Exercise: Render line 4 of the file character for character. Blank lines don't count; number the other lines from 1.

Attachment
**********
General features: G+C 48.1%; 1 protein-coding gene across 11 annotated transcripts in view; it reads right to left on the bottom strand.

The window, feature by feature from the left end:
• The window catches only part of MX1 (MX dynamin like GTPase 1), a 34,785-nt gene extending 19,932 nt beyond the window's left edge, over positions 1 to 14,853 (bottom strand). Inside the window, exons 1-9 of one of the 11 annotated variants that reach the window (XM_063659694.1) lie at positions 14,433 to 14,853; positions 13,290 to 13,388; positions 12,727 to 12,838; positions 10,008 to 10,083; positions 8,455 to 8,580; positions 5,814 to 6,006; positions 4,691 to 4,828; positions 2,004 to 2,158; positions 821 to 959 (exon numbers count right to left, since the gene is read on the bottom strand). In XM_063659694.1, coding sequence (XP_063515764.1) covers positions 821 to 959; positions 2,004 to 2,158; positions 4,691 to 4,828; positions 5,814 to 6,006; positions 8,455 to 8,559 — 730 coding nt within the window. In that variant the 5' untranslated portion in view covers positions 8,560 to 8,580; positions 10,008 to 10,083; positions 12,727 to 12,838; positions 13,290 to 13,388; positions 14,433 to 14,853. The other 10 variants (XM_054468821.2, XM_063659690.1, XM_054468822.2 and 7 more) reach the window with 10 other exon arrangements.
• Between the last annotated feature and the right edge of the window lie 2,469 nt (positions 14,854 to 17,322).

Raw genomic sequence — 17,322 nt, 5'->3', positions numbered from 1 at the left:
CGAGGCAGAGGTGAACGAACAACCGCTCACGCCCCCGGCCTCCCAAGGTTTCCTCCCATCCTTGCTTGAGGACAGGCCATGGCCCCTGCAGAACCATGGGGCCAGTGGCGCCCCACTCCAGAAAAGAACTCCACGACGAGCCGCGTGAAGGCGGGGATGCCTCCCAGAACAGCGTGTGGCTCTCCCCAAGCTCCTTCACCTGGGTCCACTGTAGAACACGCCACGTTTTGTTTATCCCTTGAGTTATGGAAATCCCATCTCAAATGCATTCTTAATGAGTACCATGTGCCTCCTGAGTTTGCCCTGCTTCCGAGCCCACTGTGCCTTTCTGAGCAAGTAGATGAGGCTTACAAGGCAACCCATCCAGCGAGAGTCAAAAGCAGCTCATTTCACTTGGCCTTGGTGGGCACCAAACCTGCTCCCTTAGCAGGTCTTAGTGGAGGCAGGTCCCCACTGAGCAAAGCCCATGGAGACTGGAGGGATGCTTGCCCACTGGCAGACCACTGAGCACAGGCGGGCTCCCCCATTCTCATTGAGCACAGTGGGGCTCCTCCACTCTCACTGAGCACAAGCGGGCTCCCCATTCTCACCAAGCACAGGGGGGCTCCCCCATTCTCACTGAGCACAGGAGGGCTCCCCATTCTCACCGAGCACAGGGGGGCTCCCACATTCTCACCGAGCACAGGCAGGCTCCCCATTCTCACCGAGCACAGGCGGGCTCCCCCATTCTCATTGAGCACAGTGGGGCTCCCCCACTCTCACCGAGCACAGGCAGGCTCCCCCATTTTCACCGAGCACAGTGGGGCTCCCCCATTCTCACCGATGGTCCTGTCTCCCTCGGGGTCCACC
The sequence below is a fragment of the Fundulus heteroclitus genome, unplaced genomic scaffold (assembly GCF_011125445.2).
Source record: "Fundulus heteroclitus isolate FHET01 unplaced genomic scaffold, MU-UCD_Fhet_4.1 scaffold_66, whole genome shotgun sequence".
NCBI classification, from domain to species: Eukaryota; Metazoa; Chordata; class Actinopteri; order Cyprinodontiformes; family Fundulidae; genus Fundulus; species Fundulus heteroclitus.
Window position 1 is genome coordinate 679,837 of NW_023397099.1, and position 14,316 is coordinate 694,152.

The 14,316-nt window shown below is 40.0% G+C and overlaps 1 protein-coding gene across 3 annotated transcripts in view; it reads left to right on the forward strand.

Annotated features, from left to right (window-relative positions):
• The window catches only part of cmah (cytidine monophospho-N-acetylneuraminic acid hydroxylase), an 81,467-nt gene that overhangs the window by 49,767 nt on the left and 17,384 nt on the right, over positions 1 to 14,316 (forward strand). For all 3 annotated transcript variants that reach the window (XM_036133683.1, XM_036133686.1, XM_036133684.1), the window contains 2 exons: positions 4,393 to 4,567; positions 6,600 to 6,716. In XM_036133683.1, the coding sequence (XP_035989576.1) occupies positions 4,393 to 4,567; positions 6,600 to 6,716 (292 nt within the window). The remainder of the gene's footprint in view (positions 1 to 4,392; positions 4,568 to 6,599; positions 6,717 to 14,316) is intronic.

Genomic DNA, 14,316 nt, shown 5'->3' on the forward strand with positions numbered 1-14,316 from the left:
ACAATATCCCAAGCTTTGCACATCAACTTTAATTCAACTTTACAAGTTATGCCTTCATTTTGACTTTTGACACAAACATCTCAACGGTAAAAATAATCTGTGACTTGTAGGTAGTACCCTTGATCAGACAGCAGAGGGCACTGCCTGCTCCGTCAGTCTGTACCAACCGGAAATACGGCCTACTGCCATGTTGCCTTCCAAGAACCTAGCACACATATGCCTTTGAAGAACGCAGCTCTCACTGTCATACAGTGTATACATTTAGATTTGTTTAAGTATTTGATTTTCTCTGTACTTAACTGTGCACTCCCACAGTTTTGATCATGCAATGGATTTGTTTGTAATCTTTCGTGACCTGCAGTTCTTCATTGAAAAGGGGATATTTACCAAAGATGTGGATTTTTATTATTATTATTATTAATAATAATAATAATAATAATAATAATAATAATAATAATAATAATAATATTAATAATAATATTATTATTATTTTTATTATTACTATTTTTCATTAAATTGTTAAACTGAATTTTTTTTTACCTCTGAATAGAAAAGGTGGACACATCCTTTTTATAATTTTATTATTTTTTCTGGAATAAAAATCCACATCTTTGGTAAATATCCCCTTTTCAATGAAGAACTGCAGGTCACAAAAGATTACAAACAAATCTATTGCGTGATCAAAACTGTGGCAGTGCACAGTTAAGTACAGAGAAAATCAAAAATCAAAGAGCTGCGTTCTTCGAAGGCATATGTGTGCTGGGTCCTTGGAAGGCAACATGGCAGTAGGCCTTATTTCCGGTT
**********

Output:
• Between the last annotated feature and the right edge of the window lie 2,469 nt (positions 14,854 to 17,322).